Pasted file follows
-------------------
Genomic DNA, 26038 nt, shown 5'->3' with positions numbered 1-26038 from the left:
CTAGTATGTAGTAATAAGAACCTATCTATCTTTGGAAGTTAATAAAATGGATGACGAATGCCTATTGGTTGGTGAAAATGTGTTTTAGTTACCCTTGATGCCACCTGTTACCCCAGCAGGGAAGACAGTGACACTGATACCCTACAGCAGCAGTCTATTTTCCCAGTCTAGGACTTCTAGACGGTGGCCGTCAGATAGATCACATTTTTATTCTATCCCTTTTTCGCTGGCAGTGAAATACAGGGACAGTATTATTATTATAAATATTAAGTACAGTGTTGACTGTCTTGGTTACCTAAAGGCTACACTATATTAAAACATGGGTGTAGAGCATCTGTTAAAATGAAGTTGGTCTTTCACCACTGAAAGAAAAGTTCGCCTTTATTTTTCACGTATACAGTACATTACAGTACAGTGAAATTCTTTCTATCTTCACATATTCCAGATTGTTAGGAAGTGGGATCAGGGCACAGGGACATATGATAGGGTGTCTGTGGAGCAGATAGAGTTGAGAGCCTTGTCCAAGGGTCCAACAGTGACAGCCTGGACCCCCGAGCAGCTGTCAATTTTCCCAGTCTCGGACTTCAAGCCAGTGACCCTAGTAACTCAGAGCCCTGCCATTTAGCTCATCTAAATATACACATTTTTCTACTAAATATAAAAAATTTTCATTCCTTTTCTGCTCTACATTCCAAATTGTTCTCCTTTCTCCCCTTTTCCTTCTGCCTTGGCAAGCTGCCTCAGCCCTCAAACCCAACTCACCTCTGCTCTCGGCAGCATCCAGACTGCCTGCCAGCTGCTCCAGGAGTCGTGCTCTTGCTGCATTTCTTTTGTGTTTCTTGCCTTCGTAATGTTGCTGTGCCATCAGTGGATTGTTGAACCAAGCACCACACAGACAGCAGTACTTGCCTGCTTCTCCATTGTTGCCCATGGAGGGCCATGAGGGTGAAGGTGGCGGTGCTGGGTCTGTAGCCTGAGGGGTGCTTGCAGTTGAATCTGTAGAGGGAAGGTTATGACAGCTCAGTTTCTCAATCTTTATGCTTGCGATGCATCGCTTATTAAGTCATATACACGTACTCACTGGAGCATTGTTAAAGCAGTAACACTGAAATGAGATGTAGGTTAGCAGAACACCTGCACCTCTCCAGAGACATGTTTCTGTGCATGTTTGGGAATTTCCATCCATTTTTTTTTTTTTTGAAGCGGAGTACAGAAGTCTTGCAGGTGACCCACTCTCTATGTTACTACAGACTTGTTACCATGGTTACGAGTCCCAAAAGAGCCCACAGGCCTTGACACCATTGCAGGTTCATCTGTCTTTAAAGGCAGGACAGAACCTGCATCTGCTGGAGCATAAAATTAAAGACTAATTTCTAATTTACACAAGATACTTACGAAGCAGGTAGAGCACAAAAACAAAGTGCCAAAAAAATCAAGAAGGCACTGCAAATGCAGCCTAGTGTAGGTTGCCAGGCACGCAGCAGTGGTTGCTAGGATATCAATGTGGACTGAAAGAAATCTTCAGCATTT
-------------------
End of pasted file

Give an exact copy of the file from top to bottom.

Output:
Genomic DNA, 26038 nt, shown 5'->3' with positions numbered 1-26038 from the left:
CTAGTATGTAGTAATAAGAACCTATCTATCTTTGGAAGTTAATAAAATGGATGACGAATGCCTATTGGTTGGTGAAAATGTGTTTTAGTTACCCTTGATGCCACCTGTTACCCCAGCAGGGAAGACAGTGACACTGATACCCTACAGCAGCAGTCTATTTTCCCAGTCTAGGACTTCTAGACGGTGGCCGTCAGATAGATCACATTTTTATTCTATCCCTTTTTCGCTGGCAGTGAAATACAGGGACAGTATTATTATTATAAATATTAAGTACAGTGTTGACTGTCTTGGTTACCTAAAGGCTACACTATATTAAAACATGGGTGTAGAGCATCTGTTAAAATGAAGTTGGTCTTTCACCACTGAAAGAAAAGTTCGCCTTTATTTTTCACGTATACAGTACATTACAGTACAGTGAAATTCTTTCTATCTTCACATATTCCAGATTGTTAGGAAGTGGGATCAGGGCACAGGGACATATGATAGGGTGTCTGTGGAGCAGATAGAGTTGAGAGCCTTGTCCAAGGGTCCAACAGTGACAGCCTGGACCCCCGAGCAGCTGTCAATTTTCCCAGTCTCGGACTTCAAGCCAGTGACCCTAGTAACTCAGAGCCCTGCCATTTAGCTCATCTAAATATACACATTTTTCTACTAAATATAAAAAATTTTCATTCCTTTTCTGCTCTACATTCCAAATTGTTCTCCTTTCTCCCCTTTTCCTTCTGCCTTGGCAAGCTGCCTCAGCCCTCAAACCCAACTCACCTCTGCTCTCGGCAGCATCCAGACTGCCTGCCAGCTGCTCCAGGAGTCGTGCTCTTGCTGCATTTCTTTTGTGTTTCTTGCCTTCGTAATGTTGCTGTGCCATCAGTGGATTGTTGAACCAAGCACCACACAGACAGCAGTACTTGCCTGCTTCTCCATTGTTGCCCATGGAGGGCCATGAGGGTGAAGGTGGCGGTGCTGGGTCTGTAGCCTGAGGGGTGCTTGCAGTTGAATCTGTAGAGGGAAGGTTATGACAGCTCAGTTTCTCAATCTTTATGCTTGCGATGCATCGCTTATTAAGTCATATACACGTACTCACTGGAGCATTGTTAAAGCAGTAACACTGAAATGAGATGTAGGTTAGCAGAACACCTGCACCTCTCCAGAGACATGTTTCTGTGCATGTTTGGGAATTTCCATCCATTTTTTTTTTTTTTGAAGCGGAGTACAGAAGTCTTGCAGGTGACCCACTCTCTATGTTACTACAGACTTGTTACCATGGTTACGAGTCCCAAAAGAGCCCACAGGCCTTGACACCATTGCAGGTTCATCTGTCTTTAAAGGCAGGACAGAACCTGCATCTGCTGGAGCATAAAATTAAAGACTAATTTCTAATTTACACAAGATACTTACGAAGCAGGTAGAGCACAAAAACAAAGTGCCAAAAAAATCAAGAAGGCACTGCAAATGCAGCCTAGTGTAGGTTGCCAGGCACGCAGCAGTGGTTGCTAGGATATCAATGTGGACTGAAAGAAATCTTCAGCATTT